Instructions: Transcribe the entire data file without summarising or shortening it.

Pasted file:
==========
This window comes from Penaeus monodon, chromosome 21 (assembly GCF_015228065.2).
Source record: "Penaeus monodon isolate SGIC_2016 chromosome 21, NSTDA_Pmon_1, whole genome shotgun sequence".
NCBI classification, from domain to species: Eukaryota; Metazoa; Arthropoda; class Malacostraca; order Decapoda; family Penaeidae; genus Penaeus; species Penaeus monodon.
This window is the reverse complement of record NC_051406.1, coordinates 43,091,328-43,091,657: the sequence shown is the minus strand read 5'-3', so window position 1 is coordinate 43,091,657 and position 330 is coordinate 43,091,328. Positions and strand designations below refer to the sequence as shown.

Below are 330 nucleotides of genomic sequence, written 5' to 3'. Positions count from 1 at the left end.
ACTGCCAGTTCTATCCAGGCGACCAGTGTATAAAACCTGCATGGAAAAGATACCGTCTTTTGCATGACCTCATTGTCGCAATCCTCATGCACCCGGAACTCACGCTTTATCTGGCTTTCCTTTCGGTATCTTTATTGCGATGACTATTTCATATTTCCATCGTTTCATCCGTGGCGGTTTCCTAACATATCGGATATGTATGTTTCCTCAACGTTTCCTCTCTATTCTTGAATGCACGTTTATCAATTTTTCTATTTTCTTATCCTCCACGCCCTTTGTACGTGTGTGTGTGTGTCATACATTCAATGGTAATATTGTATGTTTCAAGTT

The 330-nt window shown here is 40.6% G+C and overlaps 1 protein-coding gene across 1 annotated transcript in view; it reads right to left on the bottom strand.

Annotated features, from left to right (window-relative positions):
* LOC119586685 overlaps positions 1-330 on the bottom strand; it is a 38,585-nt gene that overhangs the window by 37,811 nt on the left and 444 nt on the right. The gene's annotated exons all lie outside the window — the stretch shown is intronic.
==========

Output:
This window comes from Penaeus monodon, chromosome 21 (assembly GCF_015228065.2).
Source record: "Penaeus monodon isolate SGIC_2016 chromosome 21, NSTDA_Pmon_1, whole genome shotgun sequence".
NCBI classification, from domain to species: Eukaryota; Metazoa; Arthropoda; class Malacostraca; order Decapoda; family Penaeidae; genus Penaeus; species Penaeus monodon.
This window is the reverse complement of record NC_051406.1, coordinates 43,091,328-43,091,657: the sequence shown is the minus strand read 5'-3', so window position 1 is coordinate 43,091,657 and position 330 is coordinate 43,091,328. Positions and strand designations below refer to the sequence as shown.

Below are 330 nucleotides of genomic sequence, written 5' to 3'. Positions count from 1 at the left end.
ACTGCCAGTTCTATCCAGGCGACCAGTGTATAAAACCTGCATGGAAAAGATACCGTCTTTTGCATGACCTCATTGTCGCAATCCTCATGCACCCGGAACTCACGCTTTATCTGGCTTTCCTTTCGGTATCTTTATTGCGATGACTATTTCATATTTCCATCGTTTCATCCGTGGCGGTTTCCTAACATATCGGATATGTATGTTTCCTCAACGTTTCCTCTCTATTCTTGAATGCACGTTTATCAATTTTTCTATTTTCTTATCCTCCACGCCCTTTGTACGTGTGTGTGTGTGTCATACATTCAATGGTAATATTGTATGTTTCAAGTT

The 330-nt window shown here is 40.6% G+C and overlaps 1 protein-coding gene across 1 annotated transcript in view; it reads right to left on the bottom strand.

Annotated features, from left to right (window-relative positions):
* LOC119586685 overlaps positions 1-330 on the bottom strand; it is a 38,585-nt gene that overhangs the window by 37,811 nt on the left and 444 nt on the right. The gene's annotated exons all lie outside the window — the stretch shown is intronic.